You'll notice your components failing when you start hearing speaker channels going in and out or your speakers suddently start sounding faint. Both are tell-tale signs that your amplifier is on its last legs. Video-wise, your receiver or TV's HDMI ports may be intermittent or non-functional or you may see flickers on your TV screen.

What to protect?

You'll want to protect the following:

  • TVs and monitors
  • Desktop computers and laptops connected to chargers
  • CD players, turntables, and NAS drives
  • DVD and Blu-Ray players
  • Cable boxes and DVRs
  • Gaming consoles
  • Streaming sticks/devices (like Roku, AppleTV, and the like)
  • Routers and modems
  • Receivers, amplifiers, pre-amplifiers, and external digital-to-analog converters
  • Sound bars and wireless speakers
  • Powered speakers and subwoofers

a home theater system

Home theater systems and TVs are expensive investments. It's best to protect them as much as you can.

Connected equipment warranties

If your equipment gets damaged while connected to a surge protector with a connected equipment warranty, the manufacturer will provide up to the amount specified in the warranty to replace the gear that was damaged. The more expensive the surge protector, the higher the replacement value. It's a nice safety net to have since your surge protector’s performance has a big impact on the life of your gear

What's the difference between power strips and surge protectors?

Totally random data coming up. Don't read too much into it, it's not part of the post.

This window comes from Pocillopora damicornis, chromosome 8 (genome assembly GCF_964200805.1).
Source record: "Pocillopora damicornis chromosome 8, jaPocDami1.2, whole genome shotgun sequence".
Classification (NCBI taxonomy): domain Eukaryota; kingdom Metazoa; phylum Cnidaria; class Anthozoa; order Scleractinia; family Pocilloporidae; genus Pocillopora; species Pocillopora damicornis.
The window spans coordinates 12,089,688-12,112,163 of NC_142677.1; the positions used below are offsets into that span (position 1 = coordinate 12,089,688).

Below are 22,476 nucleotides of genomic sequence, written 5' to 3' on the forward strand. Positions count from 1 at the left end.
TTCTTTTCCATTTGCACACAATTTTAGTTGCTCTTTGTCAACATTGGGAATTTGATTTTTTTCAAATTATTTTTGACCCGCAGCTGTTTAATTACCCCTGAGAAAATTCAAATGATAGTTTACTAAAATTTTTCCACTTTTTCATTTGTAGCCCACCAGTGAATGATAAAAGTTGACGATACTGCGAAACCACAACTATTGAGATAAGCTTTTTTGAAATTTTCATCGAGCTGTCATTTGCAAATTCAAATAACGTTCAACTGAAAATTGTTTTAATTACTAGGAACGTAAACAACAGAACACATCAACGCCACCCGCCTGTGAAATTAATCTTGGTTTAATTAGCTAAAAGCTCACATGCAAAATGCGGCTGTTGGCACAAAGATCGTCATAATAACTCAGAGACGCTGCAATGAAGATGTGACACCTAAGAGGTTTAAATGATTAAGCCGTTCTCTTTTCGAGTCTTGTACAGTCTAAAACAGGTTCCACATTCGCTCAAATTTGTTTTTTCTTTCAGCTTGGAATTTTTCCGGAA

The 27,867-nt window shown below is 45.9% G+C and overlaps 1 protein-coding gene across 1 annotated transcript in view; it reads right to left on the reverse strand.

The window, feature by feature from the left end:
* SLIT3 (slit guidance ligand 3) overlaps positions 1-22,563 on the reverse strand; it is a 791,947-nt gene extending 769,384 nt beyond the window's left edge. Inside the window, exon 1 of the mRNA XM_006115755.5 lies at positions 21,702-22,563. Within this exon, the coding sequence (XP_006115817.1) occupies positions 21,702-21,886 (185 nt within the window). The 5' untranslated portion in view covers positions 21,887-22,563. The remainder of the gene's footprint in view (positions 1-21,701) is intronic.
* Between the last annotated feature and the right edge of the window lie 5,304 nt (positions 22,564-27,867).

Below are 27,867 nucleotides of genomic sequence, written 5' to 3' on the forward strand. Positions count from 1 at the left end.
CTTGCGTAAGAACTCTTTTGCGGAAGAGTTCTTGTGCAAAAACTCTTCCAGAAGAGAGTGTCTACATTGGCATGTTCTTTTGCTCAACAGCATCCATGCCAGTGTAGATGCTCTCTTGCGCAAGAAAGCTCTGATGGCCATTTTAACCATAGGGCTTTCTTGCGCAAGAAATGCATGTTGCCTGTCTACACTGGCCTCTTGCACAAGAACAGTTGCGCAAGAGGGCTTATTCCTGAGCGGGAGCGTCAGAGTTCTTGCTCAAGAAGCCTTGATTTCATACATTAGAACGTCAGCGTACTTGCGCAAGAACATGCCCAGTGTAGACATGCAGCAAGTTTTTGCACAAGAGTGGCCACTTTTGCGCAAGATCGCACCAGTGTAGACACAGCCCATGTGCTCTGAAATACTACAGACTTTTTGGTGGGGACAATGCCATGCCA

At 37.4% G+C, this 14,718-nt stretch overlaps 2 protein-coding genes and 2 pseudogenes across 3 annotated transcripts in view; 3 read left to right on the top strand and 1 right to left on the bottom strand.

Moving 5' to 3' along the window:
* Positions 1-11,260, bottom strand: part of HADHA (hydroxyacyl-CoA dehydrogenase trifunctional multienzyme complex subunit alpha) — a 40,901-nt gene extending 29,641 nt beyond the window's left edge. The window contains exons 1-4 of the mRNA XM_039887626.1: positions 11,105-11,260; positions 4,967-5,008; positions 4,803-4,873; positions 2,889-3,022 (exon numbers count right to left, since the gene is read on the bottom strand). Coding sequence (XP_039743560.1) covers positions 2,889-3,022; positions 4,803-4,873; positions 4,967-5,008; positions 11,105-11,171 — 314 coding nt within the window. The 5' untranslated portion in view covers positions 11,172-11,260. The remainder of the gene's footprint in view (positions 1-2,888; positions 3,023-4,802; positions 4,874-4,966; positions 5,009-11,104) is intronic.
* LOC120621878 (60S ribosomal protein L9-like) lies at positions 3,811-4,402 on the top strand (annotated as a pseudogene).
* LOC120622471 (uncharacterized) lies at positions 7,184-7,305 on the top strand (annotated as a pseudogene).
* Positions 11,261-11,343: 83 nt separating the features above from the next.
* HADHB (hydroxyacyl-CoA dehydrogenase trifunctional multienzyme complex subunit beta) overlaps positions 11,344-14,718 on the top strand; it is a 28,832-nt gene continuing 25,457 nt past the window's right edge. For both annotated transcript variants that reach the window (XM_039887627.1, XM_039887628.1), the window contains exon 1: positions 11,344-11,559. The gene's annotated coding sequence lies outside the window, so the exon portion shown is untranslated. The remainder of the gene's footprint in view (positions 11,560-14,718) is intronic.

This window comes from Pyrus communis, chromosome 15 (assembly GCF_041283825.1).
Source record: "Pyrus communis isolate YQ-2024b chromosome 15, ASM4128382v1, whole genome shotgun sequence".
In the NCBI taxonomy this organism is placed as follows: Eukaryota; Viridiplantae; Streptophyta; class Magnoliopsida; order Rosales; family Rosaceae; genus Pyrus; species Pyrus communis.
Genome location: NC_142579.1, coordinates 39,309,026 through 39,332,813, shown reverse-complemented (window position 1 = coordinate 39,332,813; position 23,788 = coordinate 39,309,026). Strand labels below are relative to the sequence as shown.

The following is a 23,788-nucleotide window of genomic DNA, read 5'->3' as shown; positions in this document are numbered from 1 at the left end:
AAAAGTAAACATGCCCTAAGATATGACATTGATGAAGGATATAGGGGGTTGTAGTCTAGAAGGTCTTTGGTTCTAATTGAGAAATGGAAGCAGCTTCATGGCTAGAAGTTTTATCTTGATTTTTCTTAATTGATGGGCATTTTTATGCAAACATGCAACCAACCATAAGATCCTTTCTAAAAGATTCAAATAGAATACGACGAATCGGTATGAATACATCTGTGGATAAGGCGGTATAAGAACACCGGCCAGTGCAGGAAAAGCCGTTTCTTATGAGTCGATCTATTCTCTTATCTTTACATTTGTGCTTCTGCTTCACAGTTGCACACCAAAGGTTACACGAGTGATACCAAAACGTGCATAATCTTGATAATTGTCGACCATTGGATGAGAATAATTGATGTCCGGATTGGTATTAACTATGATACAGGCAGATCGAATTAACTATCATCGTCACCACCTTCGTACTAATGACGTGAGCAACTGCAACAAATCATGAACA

Power strips you buy at big box stores are more or less glorified power distributors. They're often cheaply made and don't offer much in the way of protection, shy of a circuit breaker or an on/off switch.

On top of that, power strips don't have anything to filter out power noise, like EMI (ElectroMagnetic Interference) and RFI (Radio Frequency Interference), that may be lurking in the line.

Surge protectors, on the other hand, do offer protection against voltage spikes and noise. Their internal resistors, called varistors, absorb excess voltage and only allow the right amount through.

photo showing the internal components of a power strip and power protection

The difference between a regular power strip (left) and a Panamax surge protector (right). The Panamax has more heavy-duty parts on the inside to soak up excess power and keep your gear safe.

How do you know you've picked the right surge protector? All surge protectors have a joule rating that tells you how much of a spike they can handle without failing. The higher the joule rating, the better protected your equipment is, so it's best to get the highest rating possible within your budget.

You should never plug a surge protector into a power strip or another surge protector. Daisy-chaining things together like that will overload the protection circuit, rendering the surge protector useless and leaving your gear exposed to harmful spikes.

Do you need a line conditioner?